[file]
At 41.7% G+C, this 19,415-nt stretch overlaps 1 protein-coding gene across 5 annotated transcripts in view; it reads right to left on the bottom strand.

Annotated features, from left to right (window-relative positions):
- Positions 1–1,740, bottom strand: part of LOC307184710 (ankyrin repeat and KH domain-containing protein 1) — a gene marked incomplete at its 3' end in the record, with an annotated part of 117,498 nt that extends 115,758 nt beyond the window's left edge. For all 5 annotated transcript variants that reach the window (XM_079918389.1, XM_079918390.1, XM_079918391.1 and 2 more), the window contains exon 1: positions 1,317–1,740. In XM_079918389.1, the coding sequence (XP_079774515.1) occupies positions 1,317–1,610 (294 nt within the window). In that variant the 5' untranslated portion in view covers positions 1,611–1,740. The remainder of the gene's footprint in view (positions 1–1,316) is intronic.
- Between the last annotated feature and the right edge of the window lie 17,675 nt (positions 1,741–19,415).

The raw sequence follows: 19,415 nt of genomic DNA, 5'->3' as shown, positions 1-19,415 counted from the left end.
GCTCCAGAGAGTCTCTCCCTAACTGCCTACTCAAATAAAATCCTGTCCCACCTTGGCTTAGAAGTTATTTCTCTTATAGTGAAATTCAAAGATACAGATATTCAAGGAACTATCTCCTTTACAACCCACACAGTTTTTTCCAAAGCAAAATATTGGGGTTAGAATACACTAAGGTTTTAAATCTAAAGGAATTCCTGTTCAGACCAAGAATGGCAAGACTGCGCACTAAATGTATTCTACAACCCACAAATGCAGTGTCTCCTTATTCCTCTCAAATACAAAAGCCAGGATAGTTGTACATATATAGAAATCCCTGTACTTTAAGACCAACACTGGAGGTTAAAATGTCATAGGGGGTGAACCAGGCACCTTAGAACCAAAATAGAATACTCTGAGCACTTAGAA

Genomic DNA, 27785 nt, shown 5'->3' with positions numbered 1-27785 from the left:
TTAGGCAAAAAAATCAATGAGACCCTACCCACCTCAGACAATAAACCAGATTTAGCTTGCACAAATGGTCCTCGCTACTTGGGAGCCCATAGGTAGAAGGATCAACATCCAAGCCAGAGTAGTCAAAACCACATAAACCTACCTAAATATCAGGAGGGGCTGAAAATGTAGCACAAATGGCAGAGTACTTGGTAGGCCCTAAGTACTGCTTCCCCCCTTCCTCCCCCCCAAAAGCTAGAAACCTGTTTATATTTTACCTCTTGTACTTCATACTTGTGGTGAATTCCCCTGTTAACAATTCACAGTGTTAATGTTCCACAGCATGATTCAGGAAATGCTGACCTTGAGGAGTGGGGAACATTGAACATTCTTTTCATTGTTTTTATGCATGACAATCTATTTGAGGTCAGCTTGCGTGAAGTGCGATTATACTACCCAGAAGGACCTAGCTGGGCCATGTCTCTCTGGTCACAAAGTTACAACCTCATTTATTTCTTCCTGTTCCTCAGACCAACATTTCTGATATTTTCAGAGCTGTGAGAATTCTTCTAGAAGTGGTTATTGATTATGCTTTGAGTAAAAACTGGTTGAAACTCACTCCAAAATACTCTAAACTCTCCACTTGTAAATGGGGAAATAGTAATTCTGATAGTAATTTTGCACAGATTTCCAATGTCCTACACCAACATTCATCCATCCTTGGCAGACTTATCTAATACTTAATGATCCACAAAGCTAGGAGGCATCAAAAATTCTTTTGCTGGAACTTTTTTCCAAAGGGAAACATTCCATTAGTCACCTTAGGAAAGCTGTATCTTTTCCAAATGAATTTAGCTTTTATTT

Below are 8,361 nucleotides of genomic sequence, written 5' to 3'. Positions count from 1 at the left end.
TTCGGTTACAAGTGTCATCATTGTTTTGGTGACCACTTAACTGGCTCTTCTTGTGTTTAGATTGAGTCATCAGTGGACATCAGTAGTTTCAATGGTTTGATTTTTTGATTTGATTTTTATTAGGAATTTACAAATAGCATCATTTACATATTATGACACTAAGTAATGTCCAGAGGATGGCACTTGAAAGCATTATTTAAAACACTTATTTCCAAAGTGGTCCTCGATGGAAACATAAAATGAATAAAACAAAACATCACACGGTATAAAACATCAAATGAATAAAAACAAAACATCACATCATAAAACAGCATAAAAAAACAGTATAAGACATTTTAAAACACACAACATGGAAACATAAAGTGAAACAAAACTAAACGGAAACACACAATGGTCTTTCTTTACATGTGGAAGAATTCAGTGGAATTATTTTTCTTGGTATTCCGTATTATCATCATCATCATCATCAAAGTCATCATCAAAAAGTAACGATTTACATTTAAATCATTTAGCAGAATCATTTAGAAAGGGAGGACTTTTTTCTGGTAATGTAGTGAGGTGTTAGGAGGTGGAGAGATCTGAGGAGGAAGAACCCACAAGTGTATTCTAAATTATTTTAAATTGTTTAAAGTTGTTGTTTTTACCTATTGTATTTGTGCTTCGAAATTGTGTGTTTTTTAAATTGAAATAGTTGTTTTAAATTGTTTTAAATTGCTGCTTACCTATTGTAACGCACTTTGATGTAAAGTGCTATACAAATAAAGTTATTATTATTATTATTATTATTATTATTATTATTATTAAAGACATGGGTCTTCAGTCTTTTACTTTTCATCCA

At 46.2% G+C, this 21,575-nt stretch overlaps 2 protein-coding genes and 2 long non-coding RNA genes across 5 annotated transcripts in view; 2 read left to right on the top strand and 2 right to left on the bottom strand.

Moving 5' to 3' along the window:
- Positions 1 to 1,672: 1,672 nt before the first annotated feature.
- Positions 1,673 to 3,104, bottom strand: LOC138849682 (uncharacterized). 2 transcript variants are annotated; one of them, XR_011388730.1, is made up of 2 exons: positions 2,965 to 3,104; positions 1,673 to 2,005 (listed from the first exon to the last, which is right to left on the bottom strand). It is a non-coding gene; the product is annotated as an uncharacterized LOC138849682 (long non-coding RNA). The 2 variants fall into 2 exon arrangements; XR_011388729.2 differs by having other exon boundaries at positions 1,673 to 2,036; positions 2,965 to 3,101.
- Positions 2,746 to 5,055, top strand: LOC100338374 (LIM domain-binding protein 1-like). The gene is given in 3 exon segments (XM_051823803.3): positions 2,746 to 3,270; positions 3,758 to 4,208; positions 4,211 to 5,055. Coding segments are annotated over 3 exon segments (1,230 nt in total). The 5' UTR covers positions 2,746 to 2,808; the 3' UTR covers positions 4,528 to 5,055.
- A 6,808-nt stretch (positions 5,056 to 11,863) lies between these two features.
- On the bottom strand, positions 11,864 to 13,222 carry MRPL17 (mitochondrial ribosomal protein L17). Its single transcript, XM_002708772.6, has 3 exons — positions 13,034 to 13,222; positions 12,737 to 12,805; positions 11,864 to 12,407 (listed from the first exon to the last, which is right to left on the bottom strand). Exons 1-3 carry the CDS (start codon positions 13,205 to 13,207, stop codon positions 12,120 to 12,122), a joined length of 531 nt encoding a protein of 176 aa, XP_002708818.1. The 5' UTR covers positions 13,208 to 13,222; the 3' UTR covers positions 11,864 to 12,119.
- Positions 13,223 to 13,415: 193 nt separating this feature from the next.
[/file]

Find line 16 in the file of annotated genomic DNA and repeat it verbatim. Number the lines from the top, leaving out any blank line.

- A 6,808-nt stretch (positions 5,056 to 11,863) lies between these two features.